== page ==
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How much to charge for your cottage rental involves a number of elements that you will want to take into consideration.  It may be tempting to charge a high rent so that you can reap the level of profits that you feel your property deserves, but that may result in fewer rentals which will ultimately generate less profit.

It really becomes a balance between attracting visitors and earning enough to pay your cottage expenses, and the profit you were hoping to generate when you originally decided to rent out your cottage property.  Renting your property is a business, and it makes sense to approach it as one.  Take the time to calculate your annual cottage expenses including mortgage payments, property taxes, heating costs and maintenance expenses.  Once you have determined your annual total cottage expenses you can now look at expenses associated directly with your rental activity.

Typically for most cottage property managers there will be costs directly associated with renting your cottage property.  These include the cost of any advertising used to attract cottage renters to your property, cleaning costs, additional insurance premiums or any other expenses directly related to the rental of your property.  Using the number of weeks in your rental season you can then assign a weekly cost to your cottage property so that you can calculate what your profit margin will be from each weeks occupancy.  We aren’t done yet though.  Now we need to incorporate your overall cottage expenses, and that will take some decisions on your part.

Earlier we calculated your overall cottage property expenses.  The decision now is how much you want to associate or assign to your rental activity.  There are a couple of ways to look at this.  Firstly you can simply divide your overall expenses by 52 weeks and use this weekly overall expense as an equal distribution to be recouped on a weekly basis along with the weekly rental expenses already calculated.  Secondly, you can assign a percentage of your overall property expenses to your cottage rental season.  This can vary from a representative amount based on the portion of the year, or any amount that you deem reasonable to be paid by your rental activity, which for many property owners would be higher since the useable period for their property may have seasonal limits.

Now that we have taken a look at how much we may want to recoup for our property expenses, we know how much we need to charge to earn a profit.  But we don’t know what our potential customers would be willing to pay.  Its time for a little market research.  There are a number of factors that need to be considered when determining what the market rental price would be for your property.  Some of these include location, features, number of bedrooms, amenities, privacy, or even popularity of your cottage area which could result in high demand for rental locations.  The best tool at your disposal is comparison research.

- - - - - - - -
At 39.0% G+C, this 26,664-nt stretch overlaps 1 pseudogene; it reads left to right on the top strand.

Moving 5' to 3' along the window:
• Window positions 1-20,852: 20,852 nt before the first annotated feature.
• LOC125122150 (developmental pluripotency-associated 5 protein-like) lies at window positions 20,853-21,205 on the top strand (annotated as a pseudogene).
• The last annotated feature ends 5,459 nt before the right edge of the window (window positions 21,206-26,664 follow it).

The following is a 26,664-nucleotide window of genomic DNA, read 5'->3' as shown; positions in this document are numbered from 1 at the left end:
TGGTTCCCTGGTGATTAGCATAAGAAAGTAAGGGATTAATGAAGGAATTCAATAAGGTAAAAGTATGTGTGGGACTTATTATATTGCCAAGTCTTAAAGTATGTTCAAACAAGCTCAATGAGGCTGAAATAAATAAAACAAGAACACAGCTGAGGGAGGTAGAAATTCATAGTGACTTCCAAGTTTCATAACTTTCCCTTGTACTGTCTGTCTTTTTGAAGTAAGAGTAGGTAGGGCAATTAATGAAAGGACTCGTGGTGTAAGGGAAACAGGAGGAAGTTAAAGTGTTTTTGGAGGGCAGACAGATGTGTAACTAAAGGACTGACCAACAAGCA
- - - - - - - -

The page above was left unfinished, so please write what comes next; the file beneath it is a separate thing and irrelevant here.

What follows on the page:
Comparison research means putting yourself in your potential guests shoes and looking at the rental options available and what they are charging.  Its important to be objective and honest when comparing your property to other options available and the rent they are are requesting.  If you’re fortunate there will be other properties in your area that will provide a direct comparison.  But if not, you will be able to determine what rental alternatives your customers may be considering.  This will allow you to determine where your pricing needs to be so that potential guests will give your property equal or hopefully first consideration.

Having determined your rental price, the acid test is whether it is sufficient to cover your expenses that we calculated earlier.  Ideally this will leave you a reasonable profit margin that earns you the additional income you expected, or sufficiently off sets your overall cottage property expenses to a level that makes renting your cottage attractive.  If not, you have the alternative of increasing your rental price to a level that accomplishes your goal –but keep in mind that this may result in lower occupancy.  It is after all a balance, and as a property manager you should be prepared to periodically retest your pricing to ensure you are priced right and earning as much as you can while maintaining strong occupancy.




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